Study shows nearly a quarter of kids in Springfield are not prepared for kindergarten

Published: Apr. 11, 2023 at 9:48 AM CDT|Updated: Apr. 11, 2023 at 4:19 PM CDT
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SPRINGFIELD, Mo. (Edited News Release/KY3) - The Mayor’s Commission for Children’s 2022 Kindergarten Readiness Study found nearly one-quarter of Springfield kids were not prepared for kindergarten.

The commission conducts the study approximately every four years. This year, the study was prepared by Dr. Melissa Duncan Fallone from the Dixon Center for Research and Service at Missouri State University.

  • A total of 360 surveys were completed by Springfield Public Schools teachers for a response rate of 80%. 2022 overall readiness results indicate 23.9% of those surveyed were not prepared for kindergarten.
  • 36.6% of free and reduced lunch program students were reported as “not ready,” while 13.5% of their non-free and reduced lunch program peers reported as “not ready.”
  • 53.8% of students who did not attend a formal preschool were reported as “not ready,” as compared to 20.4% of their preschool-attending peers.

Springfield Public Schools uses new state funding to expand access to high-quality early childhood education for under-resourced and underrepresented students. With the passage of the 2019 bond, the district constructed the first building designed for early childhood education, and the district added two preschool mini-hubs at the new Boyd Elementary and the new Williams Elementary. By maximizing the funding stream and the community’s support to build a new early childhood facility, the district plans to serve approximately 1,000 4-year-olds by 2023-2024.

“This study has been a cornerstone in the community for the past 17 years and has fueled the energy and momentum around the importance and impact of early childhood education that has helped our community embrace opportunities for preschool expansion and strengthen other initiatives to remove barriers for readiness,” said Brigitte Marrs, Mayor’s Commission for Children executive director. Brandy Harris, current chairman of the Mayor’s Commission, commented “we must continue our investment in early childhood education because that is what our kids and community needs and deserves. The road ahead is long, but we need people who care deeply about this work, and the Mayor’s Commission for Children will continue to help lead that charge.”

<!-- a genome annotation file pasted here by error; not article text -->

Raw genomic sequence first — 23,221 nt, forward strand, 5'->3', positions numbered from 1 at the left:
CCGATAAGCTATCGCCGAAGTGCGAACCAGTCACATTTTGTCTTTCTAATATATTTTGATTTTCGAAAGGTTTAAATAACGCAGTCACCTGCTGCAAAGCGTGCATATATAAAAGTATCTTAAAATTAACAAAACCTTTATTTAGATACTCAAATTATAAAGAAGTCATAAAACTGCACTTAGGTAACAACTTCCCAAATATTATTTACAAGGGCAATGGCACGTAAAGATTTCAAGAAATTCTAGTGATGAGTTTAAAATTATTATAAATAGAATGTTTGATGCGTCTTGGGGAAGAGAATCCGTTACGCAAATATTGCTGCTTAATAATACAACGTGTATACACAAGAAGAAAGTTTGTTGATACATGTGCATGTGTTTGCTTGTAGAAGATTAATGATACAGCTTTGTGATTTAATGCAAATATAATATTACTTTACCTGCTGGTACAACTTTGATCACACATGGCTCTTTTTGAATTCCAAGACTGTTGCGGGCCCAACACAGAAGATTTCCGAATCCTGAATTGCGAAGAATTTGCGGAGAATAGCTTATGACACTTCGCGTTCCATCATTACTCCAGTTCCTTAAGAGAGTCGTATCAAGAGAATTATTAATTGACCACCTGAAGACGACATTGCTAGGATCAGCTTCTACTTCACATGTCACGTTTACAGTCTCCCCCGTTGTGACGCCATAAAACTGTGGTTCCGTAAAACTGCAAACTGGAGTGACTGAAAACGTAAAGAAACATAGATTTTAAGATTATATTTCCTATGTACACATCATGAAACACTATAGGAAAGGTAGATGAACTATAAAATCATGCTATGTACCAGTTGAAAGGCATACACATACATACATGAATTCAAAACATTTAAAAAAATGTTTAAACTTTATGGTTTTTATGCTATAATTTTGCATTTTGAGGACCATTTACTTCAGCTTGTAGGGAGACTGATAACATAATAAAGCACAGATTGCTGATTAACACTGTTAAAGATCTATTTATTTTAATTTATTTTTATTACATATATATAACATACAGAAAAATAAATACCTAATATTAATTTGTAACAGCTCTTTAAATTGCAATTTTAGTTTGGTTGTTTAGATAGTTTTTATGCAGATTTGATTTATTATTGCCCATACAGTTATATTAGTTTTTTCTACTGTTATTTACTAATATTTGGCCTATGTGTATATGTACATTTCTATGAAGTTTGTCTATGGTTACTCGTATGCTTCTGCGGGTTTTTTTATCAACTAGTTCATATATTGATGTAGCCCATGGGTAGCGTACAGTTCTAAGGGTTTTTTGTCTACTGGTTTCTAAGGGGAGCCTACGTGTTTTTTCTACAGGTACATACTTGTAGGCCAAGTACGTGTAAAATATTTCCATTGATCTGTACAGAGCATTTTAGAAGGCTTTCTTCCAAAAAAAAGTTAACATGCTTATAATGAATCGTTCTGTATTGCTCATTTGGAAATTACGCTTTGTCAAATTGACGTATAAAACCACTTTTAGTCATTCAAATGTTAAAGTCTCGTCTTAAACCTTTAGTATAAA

The Kindergarten Readiness Study was made possible through the funding and support of the Community Foundation of the Ozarks and Musgrave Foundation.

“As we continue our work to skill up our workforce in Springfield, we must remember that it all begins with children arriving at kindergarten ready to learn,” said Mayor Ken McClure. “I want to thank the commission and our partners for tracking this important data, and I want to commend Springfield Public Schools and the education community for their efforts to expand pre-K programs.

About the Mayor’s Commission for Children

The Mayor’s Commission for Children was established in 2004. Our mission is to ensure every child matters by acting as a catalyst to mobilize and educate our community concerning the health and well-being of our local youth. Our vision is to be the voice for children’s issues in our community. Meetings are held at 8 a.m. on the second Tuesday of each month at the Springfield Area Chamber of Commerce, 202 S. John Q. Hammons Parkway.

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